13. Additional medications • Sertraline 50-100mg and • Escitalopram5-10mg in case of depression. • Duloxetine 20-40mg per day in the Topiramate study. • Zolpidem 5-10mg at night in case of insomnia. • No benzodiazepines were prescribed.

  14. Outcome measures • Accumulated days of abstinence. • Days until the first relapse (defined as consuming more than 5 alcoholic drinks or 40gm alcohol in 24 hours).

  15. Outcome Measures • Craving measures. • GGT measured every 3 months. • Discontinuation of treatment. • Drop out from the study

  16. DisulfiramVSNaltrexone(Alcohol & Alcoholism 2004 ; 39(6) : 528-531)

  17. Clinical Variables at start

  18. Clinical Variables at start

  19. Outcomes at the end of 1 year

  20. Outcomes at the end of 1 year

  21. DisulfiramVSAcamprosate(Alcohol & Alcoholism 2005 ; 40(6) : 545-548)

  22. Clinical Variables at start

  23. Clinical Variables at start

  24. Outcomes at the end of 1 year

  25. Outcomes at the end of 1 year

  26. DisulfiramVSTopiramate( J Subs Abuse Treatment 2008; 34 : 460-463)

  27. Clinical Variables at start

  28. Clinical Variables at start

  29. Outcomes at the end of 1 year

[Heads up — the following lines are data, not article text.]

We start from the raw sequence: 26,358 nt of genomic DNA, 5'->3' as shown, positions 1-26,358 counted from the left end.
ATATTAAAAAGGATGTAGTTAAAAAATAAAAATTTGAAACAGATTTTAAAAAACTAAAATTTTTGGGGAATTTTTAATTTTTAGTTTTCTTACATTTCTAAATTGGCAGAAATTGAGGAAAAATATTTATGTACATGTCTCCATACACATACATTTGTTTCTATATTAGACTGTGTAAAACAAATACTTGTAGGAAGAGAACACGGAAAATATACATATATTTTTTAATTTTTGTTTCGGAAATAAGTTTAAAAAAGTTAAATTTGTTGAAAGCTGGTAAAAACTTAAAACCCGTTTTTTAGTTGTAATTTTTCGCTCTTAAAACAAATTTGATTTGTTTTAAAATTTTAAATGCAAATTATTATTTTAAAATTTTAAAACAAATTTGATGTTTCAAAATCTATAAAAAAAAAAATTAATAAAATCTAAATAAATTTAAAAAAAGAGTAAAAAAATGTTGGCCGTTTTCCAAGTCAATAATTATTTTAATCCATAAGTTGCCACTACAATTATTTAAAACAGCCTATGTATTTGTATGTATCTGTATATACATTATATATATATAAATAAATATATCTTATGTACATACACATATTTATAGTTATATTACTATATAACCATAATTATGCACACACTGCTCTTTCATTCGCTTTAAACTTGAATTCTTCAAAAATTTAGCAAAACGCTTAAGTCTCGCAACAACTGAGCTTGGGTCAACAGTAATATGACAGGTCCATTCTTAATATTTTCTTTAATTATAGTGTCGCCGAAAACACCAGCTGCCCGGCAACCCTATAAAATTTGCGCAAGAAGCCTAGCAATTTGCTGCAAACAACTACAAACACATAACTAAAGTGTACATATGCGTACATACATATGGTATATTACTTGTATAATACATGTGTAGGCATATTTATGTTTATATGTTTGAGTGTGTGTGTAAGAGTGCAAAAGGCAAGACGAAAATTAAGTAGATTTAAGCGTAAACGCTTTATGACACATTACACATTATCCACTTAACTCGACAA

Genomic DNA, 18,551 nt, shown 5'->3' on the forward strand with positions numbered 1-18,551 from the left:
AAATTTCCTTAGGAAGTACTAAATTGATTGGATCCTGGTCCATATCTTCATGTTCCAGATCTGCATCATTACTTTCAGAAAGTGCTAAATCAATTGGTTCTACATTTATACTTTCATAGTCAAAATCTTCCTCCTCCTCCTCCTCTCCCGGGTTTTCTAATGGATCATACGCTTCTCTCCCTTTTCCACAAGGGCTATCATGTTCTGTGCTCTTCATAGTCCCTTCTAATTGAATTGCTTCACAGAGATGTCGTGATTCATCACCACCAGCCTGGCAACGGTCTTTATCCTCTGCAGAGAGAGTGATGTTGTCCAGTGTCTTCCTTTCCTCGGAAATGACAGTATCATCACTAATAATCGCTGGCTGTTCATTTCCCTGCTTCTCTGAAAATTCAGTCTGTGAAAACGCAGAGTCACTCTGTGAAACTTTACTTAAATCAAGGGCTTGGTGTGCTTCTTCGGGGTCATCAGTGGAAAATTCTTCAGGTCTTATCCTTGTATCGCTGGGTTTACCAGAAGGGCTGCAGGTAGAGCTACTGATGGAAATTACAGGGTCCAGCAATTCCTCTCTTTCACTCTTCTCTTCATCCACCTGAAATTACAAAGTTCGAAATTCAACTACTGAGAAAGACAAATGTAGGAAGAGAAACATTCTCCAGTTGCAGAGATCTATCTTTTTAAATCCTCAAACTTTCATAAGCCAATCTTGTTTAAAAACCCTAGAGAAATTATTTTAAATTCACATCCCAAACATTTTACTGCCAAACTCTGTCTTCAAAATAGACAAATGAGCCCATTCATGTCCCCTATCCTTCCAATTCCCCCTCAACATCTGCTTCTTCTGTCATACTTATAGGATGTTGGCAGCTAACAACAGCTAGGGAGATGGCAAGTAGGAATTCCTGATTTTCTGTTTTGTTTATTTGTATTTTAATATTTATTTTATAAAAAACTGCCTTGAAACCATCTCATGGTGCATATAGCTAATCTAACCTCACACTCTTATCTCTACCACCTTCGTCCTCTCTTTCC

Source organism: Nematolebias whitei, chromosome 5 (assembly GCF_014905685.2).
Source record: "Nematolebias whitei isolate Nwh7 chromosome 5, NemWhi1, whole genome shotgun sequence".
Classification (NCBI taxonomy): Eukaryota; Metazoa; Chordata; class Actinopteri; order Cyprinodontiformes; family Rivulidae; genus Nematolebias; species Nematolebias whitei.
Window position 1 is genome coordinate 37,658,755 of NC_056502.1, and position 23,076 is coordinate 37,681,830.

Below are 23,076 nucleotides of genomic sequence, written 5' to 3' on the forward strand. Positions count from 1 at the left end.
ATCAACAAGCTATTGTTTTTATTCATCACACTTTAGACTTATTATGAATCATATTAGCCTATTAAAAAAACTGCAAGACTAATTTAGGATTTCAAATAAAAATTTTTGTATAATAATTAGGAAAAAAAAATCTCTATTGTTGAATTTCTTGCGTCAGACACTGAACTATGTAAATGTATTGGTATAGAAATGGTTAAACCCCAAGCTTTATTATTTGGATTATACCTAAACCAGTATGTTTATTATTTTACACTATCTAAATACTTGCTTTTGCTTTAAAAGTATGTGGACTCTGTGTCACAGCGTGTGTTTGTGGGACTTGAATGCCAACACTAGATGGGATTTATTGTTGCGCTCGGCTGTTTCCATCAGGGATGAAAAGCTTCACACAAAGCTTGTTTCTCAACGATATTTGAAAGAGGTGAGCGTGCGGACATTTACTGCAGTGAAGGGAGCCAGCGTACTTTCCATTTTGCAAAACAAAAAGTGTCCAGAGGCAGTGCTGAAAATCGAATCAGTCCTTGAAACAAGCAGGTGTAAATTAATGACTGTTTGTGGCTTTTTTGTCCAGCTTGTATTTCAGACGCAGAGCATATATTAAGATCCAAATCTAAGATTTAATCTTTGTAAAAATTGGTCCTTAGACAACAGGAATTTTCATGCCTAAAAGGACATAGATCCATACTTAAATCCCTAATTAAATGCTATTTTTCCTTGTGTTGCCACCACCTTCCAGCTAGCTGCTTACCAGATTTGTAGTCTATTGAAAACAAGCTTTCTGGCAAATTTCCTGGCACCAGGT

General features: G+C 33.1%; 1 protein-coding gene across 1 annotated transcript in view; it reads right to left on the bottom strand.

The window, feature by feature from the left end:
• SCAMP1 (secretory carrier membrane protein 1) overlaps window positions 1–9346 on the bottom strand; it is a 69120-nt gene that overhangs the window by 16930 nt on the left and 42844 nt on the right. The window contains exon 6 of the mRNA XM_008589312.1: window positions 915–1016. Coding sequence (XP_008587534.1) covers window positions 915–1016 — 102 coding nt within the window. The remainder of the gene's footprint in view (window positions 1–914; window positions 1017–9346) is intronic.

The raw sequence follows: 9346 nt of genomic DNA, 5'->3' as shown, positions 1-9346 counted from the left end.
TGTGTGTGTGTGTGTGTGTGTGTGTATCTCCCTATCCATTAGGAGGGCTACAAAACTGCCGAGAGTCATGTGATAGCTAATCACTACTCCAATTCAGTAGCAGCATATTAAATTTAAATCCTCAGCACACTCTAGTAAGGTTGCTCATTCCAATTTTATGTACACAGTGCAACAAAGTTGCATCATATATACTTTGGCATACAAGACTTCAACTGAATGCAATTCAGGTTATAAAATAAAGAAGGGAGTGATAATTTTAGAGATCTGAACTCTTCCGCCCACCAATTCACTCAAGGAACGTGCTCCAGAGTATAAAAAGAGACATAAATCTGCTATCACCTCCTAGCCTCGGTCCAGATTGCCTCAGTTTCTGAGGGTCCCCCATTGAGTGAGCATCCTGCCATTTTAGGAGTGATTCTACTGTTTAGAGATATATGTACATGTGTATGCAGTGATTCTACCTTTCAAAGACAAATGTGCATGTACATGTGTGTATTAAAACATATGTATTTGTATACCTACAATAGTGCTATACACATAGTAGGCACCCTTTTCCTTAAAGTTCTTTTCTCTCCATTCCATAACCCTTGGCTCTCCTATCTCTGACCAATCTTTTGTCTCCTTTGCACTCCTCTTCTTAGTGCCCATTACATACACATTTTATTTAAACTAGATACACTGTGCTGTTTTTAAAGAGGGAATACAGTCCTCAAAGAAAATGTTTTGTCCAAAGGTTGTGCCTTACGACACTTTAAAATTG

30. Outcomes at the end of 1 year

  31. Discussion • All three drugs were well tolerated. • Larger studies across diverse populations of patients are needed to replicate and strengthen these results. • Family support in India is strong – exploiting this resource is a must in the successful use of Disulfiram.

  32. Other studies done by us • Disulfiram superior to Naltrexone in elderly alcoholics. (Journal of Pakistan Psychiatric Society 2009) • Disulfiram superior to Naltrexone in adolescent alcohol dependence patients. (Journal of Substance Use 2006) • Disulfiramsuperior to Naltrexone in female alcoholics. (unpublished work)

  33. Studies in progress • Disulfiram versus a Combined Naltrexone and Acamprosate regime • Does Acamprosate addition enhance Disulfiram therapy. • Disulfiram and Psychotherapy. (All studies would be complete by 2011-2012)

  34. Other pivotal studies • The Helsinki Disulfiram study. • Disulfiram superior to Acamprosate. • OLITA Study. • Other small but important studies.

  35. Limitations • Open studies rather than a blinded ones. Hypothetically a bias may have been introduced. • No laboratory marker used to assess compliance. • Good primary support group leading to fewer drop outs. • Stringent inclusion criteria.

  36. Other issues in Disulfiram therapy • Incorporating Disulfiram into psychotherapy. • Disulfiram in patients with comorbid psychiatric disorders. • Where does Disulfiram stand today in the modern pharmacotherapy of alcoholism.

  37. Conclusions • Disulfiram is a treatment option that cannot be ignored. • Psychiatrists worldwide need to be trained. • Oral DisulfiramVS Long acting Naltrexone or Naltrexone implants • Effective compliance monitoring.

  38. Acknowledgements • The Stapleford Conference and its organizers. • My parents who have taught me most of my psychiatry. • My country that gives me enough freedom and patients who trust me fully. • Everyone here who made me feel at home.